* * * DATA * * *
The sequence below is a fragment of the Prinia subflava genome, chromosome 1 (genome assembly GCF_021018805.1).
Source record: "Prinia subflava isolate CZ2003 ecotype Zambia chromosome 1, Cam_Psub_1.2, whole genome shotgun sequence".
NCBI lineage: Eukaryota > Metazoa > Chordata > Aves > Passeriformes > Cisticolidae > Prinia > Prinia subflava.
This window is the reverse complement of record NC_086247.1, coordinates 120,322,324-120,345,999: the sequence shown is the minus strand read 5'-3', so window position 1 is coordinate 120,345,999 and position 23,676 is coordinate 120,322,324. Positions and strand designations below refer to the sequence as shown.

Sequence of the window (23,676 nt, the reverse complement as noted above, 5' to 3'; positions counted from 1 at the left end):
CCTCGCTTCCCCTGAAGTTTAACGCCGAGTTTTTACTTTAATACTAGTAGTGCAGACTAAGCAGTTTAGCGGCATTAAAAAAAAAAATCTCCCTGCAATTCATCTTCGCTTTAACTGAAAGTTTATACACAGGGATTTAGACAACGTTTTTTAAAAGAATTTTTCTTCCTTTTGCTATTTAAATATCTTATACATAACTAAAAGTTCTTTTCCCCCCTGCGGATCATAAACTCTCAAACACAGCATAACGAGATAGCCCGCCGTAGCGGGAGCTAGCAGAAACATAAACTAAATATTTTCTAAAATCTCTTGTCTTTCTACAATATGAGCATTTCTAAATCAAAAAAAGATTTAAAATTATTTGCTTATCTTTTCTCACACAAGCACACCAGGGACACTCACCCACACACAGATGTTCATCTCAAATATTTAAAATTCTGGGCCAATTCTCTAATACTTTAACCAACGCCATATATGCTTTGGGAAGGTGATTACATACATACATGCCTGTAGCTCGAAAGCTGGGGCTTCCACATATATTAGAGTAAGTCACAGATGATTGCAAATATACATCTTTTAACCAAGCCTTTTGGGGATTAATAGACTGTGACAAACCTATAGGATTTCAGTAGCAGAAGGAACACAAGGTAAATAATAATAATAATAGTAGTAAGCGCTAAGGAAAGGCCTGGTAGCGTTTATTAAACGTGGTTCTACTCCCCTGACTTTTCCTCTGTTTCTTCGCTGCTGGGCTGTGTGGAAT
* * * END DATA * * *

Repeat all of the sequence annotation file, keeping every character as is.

The sequence below is a fragment of the Prinia subflava genome, chromosome 1 (genome assembly GCF_021018805.1).
Source record: "Prinia subflava isolate CZ2003 ecotype Zambia chromosome 1, Cam_Psub_1.2, whole genome shotgun sequence".
NCBI lineage: Eukaryota > Metazoa > Chordata > Aves > Passeriformes > Cisticolidae > Prinia > Prinia subflava.
This window is the reverse complement of record NC_086247.1, coordinates 120,322,324-120,345,999: the sequence shown is the minus strand read 5'-3', so window position 1 is coordinate 120,345,999 and position 23,676 is coordinate 120,322,324. Positions and strand designations below refer to the sequence as shown.

Sequence of the window (23,676 nt, the reverse complement as noted above, 5' to 3'; positions counted from 1 at the left end):
CCTCGCTTCCCCTGAAGTTTAACGCCGAGTTTTTACTTTAATACTAGTAGTGCAGACTAAGCAGTTTAGCGGCATTAAAAAAAAAAATCTCCCTGCAATTCATCTTCGCTTTAACTGAAAGTTTATACACAGGGATTTAGACAACGTTTTTTAAAAGAATTTTTCTTCCTTTTGCTATTTAAATATCTTATACATAACTAAAAGTTCTTTTCCCCCCTGCGGATCATAAACTCTCAAACACAGCATAACGAGATAGCCCGCCGTAGCGGGAGCTAGCAGAAACATAAACTAAATATTTTCTAAAATCTCTTGTCTTTCTACAATATGAGCATTTCTAAATCAAAAAAAGATTTAAAATTATTTGCTTATCTTTTCTCACACAAGCACACCAGGGACACTCACCCACACACAGATGTTCATCTCAAATATTTAAAATTCTGGGCCAATTCTCTAATACTTTAACCAACGCCATATATGCTTTGGGAAGGTGATTACATACATACATGCCTGTAGCTCGAAAGCTGGGGCTTCCACATATATTAGAGTAAGTCACAGATGATTGCAAATATACATCTTTTAACCAAGCCTTTTGGGGATTAATAGACTGTGACAAACCTATAGGATTTCAGTAGCAGAAGGAACACAAGGTAAATAATAATAATAATAGTAGTAAGCGCTAAGGAAAGGCCTGGTAGCGTTTATTAAACGTGGTTCTACTCCCCTGACTTTTCCTCTGTTTCTTCGCTGCTGGGCTGTGTGGAAT